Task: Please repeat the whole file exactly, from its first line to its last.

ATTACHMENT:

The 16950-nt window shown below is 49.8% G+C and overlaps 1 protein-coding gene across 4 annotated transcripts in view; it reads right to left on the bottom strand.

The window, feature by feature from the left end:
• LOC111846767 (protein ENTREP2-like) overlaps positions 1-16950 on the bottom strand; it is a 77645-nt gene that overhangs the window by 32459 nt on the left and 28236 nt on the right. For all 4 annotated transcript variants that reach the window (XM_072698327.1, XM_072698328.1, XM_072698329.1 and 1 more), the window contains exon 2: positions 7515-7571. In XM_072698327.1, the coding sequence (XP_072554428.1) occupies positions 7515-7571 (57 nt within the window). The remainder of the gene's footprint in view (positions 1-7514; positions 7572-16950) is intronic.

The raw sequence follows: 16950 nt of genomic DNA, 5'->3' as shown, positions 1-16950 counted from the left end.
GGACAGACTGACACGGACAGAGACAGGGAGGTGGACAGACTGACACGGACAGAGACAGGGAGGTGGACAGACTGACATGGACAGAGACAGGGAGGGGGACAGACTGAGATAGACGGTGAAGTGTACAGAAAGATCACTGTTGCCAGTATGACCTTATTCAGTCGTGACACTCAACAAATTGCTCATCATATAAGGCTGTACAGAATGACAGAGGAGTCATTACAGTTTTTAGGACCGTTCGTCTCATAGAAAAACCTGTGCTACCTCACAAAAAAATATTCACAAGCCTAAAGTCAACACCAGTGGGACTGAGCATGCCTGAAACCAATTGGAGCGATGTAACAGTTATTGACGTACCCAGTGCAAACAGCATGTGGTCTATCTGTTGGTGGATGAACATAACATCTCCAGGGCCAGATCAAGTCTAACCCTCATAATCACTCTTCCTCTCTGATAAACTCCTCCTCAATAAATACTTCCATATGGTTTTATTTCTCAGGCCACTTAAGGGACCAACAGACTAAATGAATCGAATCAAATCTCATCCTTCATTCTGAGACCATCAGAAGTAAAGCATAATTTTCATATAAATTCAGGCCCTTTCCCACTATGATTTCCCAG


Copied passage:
The 16950-nt window shown below is 49.8% G+C and overlaps 1 protein-coding gene across 4 annotated transcripts in view; it reads right to left on the bottom strand.

The window, feature by feature from the left end:
• LOC111846767 (protein ENTREP2-like) overlaps positions 1-16950 on the bottom strand; it is a 77645-nt gene that overhangs the window by 32459 nt on the left and 28236 nt on the right. For all 4 annotated transcript variants that reach the window (XM_072698327.1, XM_072698328.1, XM_072698329.1 and 1 more), the window contains exon 2: positions 7515-7571. In XM_072698327.1, the coding sequence (XP_072554428.1) occupies positions 7515-7571 (57 nt within the window). The remainder of the gene's footprint in view (positions 1-7514; positions 7572-16950) is intronic.

The raw sequence follows: 16950 nt of genomic DNA, 5'->3' as shown, positions 1-16950 counted from the left end.
GGACAGACTGACACGGACAGAGACAGGGAGGTGGACAGACTGACACGGACAGAGACAGGGAGGTGGACAGACTGACATGGACAGAGACAGGGAGGGGGACAGACTGAGATAGACGGTGAAGTGTACAGAAAGATCACTGTTGCCAGTATGACCTTATTCAGTCGTGACACTCAACAAATTGCTCATCATATAAGGCTGTACAGAATGACAGAGGAGTCATTACAGTTTTTAGGACCGTTCGTCTCATAGAAAAACCTGTGCTACCTCACAAAAAAATATTCACAAGCCTAAAGTCAACACCAGTGGGACTGAGCATGCCTGAAACCAATTGGAGCGATGTAACAGTTATTGACGTACCCAGTGCAAACAGCATGTGGTCTATCTGTTGGTGGATGAACATAACATCTCCAGGGCCAGATCAAGTCTAACCCTCATAATCACTCTTCCTCTCTGATAAACTCCTCCTCAATAAATACTTCCATATGGTTTTATTTCTCAGGCCACTTAAGGGACCAACAGACTAAATGAATCGAATCAAATCTCATCCTTCATTCTGAGACCATCAGAAGTAAAGCATAATTTTCATATAAATTCAGGCCCTTTCCCACTATGATTTCCCAG